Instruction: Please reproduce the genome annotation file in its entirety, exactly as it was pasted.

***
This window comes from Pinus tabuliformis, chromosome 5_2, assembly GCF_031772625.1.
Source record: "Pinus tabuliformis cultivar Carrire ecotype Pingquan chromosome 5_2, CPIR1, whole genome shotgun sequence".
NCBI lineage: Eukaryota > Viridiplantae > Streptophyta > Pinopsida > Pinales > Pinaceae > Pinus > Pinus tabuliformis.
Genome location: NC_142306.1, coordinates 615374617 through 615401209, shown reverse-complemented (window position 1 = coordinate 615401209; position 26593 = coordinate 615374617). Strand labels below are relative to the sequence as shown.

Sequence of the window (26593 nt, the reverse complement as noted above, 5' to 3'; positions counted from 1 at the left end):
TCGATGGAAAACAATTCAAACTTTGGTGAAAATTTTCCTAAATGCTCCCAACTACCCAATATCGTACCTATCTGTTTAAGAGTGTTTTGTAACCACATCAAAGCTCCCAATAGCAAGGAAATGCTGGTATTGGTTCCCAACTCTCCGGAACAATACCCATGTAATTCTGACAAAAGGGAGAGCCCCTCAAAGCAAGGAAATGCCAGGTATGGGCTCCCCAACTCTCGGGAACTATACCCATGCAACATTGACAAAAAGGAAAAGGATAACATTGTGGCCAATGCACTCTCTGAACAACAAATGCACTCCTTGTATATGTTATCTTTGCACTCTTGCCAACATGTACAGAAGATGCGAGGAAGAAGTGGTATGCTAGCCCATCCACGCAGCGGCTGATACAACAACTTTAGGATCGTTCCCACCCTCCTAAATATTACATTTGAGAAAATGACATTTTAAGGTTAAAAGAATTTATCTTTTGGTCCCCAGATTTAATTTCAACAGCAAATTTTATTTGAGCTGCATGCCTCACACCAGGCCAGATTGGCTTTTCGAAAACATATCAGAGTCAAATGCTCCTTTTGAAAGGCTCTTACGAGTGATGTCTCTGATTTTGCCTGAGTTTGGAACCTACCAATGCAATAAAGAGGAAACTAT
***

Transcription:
This window comes from Pinus tabuliformis, chromosome 5_2, assembly GCF_031772625.1.
Source record: "Pinus tabuliformis cultivar Carrire ecotype Pingquan chromosome 5_2, CPIR1, whole genome shotgun sequence".
NCBI lineage: Eukaryota > Viridiplantae > Streptophyta > Pinopsida > Pinales > Pinaceae > Pinus > Pinus tabuliformis.
Genome location: NC_142306.1, coordinates 615374617 through 615401209, shown reverse-complemented (window position 1 = coordinate 615401209; position 26593 = coordinate 615374617). Strand labels below are relative to the sequence as shown.

Sequence of the window (26593 nt, the reverse complement as noted above, 5' to 3'; positions counted from 1 at the left end):
TCGATGGAAAACAATTCAAACTTTGGTGAAAATTTTCCTAAATGCTCCCAACTACCCAATATCGTACCTATCTGTTTAAGAGTGTTTTGTAACCACATCAAAGCTCCCAATAGCAAGGAAATGCTGGTATTGGTTCCCAACTCTCCGGAACAATACCCATGTAATTCTGACAAAAGGGAGAGCCCCTCAAAGCAAGGAAATGCCAGGTATGGGCTCCCCAACTCTCGGGAACTATACCCATGCAACATTGACAAAAAGGAAAAGGATAACATTGTGGCCAATGCACTCTCTGAACAACAAATGCACTCCTTGTATATGTTATCTTTGCACTCTTGCCAACATGTACAGAAGATGCGAGGAAGAAGTGGTATGCTAGCCCATCCACGCAGCGGCTGATACAACAACTTTAGGATCGTTCCCACCCTCCTAAATATTACATTTGAGAAAATGACATTTTAAGGTTAAAAGAATTTATCTTTTGGTCCCCAGATTTAATTTCAACAGCAAATTTTATTTGAGCTGCATGCCTCACACCAGGCCAGATTGGCTTTTCGAAAACATATCAGAGTCAAATGCTCCTTTTGAAAGGCTCTTACGAGTGATGTCTCTGATTTTGCCTGAGTTTGGAACCTACCAATGCAATAAAGAGGAAACTAT